(Joint with the Biochemistry department at CMFT)
TPMT (Thiopurine S-Methyltransferase) catalyses the
rate-limiting enzymatic step in the breakdown and excretion of
immunosuppressive and chemotherapeutic drugs including Azathioprine
and 6-Mercaptopurine. Drugs based on these compounds are used
in the treatment of conditions including autoimmune disorders such
as Crohn's disease and rheumatoid arthritis, organ transplant
recipients, and in acute lymphoblastic leukaemia.
1 in 300 Caucasians are deficient in TPMT activity and are thus
prone to life-threatening myelosuppression if treated with standard
thiopurine drug doses. A further 10% of the population have
intermediate TPMT activity and are also prone to thiopurine drug
side effects, requiring lower dosing.
Various clinical guidelines advocate determination of TPMT
status of a patient prior to administration of thiopurine drugs in
order to limit the number of adverse drug reactions.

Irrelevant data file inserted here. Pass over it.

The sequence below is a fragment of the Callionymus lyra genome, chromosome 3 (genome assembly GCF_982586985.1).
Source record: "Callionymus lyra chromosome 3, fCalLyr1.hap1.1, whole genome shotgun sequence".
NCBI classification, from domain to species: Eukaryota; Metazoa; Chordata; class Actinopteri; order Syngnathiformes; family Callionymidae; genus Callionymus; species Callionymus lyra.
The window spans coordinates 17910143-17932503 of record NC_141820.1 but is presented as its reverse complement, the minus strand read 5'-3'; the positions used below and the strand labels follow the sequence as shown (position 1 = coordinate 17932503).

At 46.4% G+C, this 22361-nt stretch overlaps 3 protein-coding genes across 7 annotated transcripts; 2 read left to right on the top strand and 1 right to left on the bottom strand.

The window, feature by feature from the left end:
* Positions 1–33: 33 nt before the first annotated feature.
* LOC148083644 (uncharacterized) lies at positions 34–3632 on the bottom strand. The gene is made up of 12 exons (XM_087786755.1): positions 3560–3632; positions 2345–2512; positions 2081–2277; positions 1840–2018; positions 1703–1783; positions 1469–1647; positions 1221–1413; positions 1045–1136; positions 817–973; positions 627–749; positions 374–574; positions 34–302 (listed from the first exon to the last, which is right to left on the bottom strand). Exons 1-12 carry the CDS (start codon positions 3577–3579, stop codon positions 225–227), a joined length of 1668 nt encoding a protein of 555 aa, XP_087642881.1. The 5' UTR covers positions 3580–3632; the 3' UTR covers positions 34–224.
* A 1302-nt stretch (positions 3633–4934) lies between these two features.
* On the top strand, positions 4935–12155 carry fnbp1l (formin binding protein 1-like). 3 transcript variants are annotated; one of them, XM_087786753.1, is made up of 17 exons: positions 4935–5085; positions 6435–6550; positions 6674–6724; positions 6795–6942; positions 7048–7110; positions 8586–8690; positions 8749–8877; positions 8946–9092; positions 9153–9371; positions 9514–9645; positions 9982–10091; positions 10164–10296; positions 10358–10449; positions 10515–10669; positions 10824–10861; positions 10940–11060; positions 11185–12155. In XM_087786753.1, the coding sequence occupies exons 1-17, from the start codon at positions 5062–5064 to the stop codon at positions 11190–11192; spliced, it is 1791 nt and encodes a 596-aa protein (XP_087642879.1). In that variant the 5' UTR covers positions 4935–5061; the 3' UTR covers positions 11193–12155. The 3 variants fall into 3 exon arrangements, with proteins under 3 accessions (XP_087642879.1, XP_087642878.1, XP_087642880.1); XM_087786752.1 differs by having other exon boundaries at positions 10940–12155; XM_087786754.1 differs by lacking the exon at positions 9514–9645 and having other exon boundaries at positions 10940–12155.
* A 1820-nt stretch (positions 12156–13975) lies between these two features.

In the majority of cases, TPMT activity is determined for each
referral by a biochemical assay and only those with intermediate or
deficient TPMT activity will subsequently be referred for TPMT
The majority of the variation in TPMT activity is accounted for
by the presence of one or more non-synonymous SNPs; in those with
intermediate TPMT activity these are present on one allele only,
whilst those with deficient TPMT activity are either homozygotes or
compound heterozygotes for such changes.
Whilst many different TPMT genotypes have been described, 85-95%
of TPMT genetic variations are accounted for by the genotypes
TPMT*3A, *3B, *3C and *2, characterized by SNPs within three exons
of TPMT. The standard test for TPMT genotyping test detects these
common variants only.
If deficient TPMT activity is not described by one of the common
SNPs clinicians may choose, at additional cost, for full TPMT gene
analysis by DNA sequencing. Normally this approach should be
applied after confirmatory TPMT activity testing has been
Patients for which TPMT activity analysis is inappropriate, for
example those that have had a recent blood transfusion, can be
genotyped as a front line test in order to exclude the presence of
the common TPMT variants.
Note that the referral route for TPMT genotyping is
normally via Biochemistry so that the appropriate TPMT activity
assay can be performed, and samples triaged for onward referral to
the MDC for genotyping, where indicated.